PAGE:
You can find the full text for Policy #188, including the minimum accessibility standard, here.

The UW’s Accessible Technology website includes comprehensive resources that include the following:

  • the IT accessibility policy and guidelines for the UW
  • UW progress and plans regarding IT accessibility
  • IT accessibility legal issues, civil rights complaints, and resolutions at postsecondary institutions nationwide
  • instructions and tips for making IT accessible, along with related procurement and other processes that support IT accessibility
  • additional resources for the procurement, development, and use of accessible IT

The DO-IT (Disabilities, Opportunities, Internetworking, and Technology) website contains

  • information about DO-IT projects.
  • evidence-based practices that DO-IT employs to increase the success of individuals with disabilities, particularly in college and careers and using technology as an empowering tool.
  • resources for students with disabilities pursuing college and careers.
  • guidelines to help K-12 teachers, postsecondary faculty, and educational administrators support the success of individuals with disabilities.
  • guidelines and resources for making IT developed, procured, and used accessible to everyone, including individuals with disabilities.

DO-IT maintains a searchable database of more than 800 frequently asked questions, case studies, and promising practices related to how educators and employers can fully include students with disabilities. The Knowledge Base is an excellent resource for ideas that can be implemented in programs in order to better serve students with disabilities. In particular, the promising practices articles serve to spread the word about practices that show evidence of improving the participation of people with disabilities in postsecondary education. Examples of Knowledge Base questions include the following:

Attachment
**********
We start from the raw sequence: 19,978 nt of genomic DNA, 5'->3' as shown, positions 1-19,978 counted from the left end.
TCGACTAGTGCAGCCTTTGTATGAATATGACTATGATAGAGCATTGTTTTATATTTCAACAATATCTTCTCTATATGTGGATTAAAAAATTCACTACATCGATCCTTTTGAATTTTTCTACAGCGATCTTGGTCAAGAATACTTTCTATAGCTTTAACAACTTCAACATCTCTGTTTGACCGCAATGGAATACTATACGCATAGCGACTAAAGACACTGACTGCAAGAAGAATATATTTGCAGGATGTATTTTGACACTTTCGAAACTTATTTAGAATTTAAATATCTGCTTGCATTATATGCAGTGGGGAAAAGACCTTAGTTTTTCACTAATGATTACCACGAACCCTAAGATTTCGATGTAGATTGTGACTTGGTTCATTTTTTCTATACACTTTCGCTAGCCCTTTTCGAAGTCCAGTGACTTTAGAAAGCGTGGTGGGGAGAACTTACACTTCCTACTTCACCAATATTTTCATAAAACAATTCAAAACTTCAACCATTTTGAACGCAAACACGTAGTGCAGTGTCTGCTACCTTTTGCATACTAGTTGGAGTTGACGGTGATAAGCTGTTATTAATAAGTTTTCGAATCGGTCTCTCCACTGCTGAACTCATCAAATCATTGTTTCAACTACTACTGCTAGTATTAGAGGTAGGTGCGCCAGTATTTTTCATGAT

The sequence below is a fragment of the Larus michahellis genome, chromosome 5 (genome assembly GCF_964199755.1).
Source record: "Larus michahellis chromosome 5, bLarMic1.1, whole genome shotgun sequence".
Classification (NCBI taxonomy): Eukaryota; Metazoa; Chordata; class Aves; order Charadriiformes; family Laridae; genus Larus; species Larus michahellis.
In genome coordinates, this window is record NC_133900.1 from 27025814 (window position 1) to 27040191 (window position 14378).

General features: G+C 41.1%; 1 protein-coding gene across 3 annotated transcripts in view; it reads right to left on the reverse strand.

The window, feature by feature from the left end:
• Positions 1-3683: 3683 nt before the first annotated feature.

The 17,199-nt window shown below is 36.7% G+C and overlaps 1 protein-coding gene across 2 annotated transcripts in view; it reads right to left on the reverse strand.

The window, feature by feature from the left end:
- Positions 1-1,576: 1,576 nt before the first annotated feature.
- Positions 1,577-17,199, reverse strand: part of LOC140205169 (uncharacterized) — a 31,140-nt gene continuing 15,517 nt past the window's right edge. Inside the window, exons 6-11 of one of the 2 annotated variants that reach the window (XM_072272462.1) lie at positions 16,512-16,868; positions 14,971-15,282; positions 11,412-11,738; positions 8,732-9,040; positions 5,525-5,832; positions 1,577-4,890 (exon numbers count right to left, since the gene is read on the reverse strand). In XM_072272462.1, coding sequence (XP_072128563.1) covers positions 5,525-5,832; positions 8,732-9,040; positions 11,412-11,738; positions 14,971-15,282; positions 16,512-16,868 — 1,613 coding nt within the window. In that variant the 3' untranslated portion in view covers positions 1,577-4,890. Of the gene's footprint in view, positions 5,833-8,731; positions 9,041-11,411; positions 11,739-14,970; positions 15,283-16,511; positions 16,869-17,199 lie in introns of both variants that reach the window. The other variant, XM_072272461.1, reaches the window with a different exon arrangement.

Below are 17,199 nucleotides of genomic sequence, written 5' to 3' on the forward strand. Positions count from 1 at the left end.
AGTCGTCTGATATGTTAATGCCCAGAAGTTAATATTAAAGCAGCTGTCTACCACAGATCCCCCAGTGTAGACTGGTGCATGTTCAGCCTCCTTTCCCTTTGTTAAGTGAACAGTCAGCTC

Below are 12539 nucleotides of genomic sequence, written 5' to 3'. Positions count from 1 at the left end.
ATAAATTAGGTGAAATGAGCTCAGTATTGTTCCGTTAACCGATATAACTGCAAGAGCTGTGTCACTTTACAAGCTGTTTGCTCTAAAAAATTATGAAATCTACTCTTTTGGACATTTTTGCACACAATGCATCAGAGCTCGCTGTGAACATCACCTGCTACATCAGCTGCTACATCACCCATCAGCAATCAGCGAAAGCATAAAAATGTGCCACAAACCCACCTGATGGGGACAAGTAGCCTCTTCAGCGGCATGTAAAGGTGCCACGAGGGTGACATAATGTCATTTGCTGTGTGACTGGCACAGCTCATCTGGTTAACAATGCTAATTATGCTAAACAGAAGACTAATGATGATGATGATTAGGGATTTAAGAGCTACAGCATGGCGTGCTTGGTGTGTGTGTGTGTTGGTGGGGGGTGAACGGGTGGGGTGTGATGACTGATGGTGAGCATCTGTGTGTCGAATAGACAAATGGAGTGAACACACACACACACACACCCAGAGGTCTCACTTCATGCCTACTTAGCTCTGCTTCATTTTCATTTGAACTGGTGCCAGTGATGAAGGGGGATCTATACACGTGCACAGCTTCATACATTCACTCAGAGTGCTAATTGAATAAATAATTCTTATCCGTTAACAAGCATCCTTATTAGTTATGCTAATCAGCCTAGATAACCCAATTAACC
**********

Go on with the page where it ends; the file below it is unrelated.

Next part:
• Are electronic whiteboards accessible to people with disabilities?
  • Are peer review tools accessible?
  • Are there computer keyboards designed to be used with only one hand?
  • Are touch screens accessible?
  • Do postsecondary institutions have to provide assistive technology (for example, screen enlargement or voice recognition software) to students with disabilities who enroll in distance learning courses?
  • Does a postsecondary institution have to provide specific hardware or software (known as assistive technology) that an individual with a disability requests so that they can access information technology used on campus?
  • Does making our school web content accessible mean I cannot use multimedia on my site?
  • How can educational entities determine if their websites are accessible?

Individuals and organizations are encouraged to link to the Knowledge Base from their websites and also to propose new questions and answers, case studies, and promising practices for the Knowledge Base. Send contributions and suggestions to

The AccessDL website shares resources for making distance learning and online courses accessible.

Accessible University’s website featuring common web accessibility principles and solutions..

Information on universal design in education can be found at the Center for Universal Design in Education.

Conferences can be a great way to share resources, collaborate, and come up with new ideas. Consider attending the following: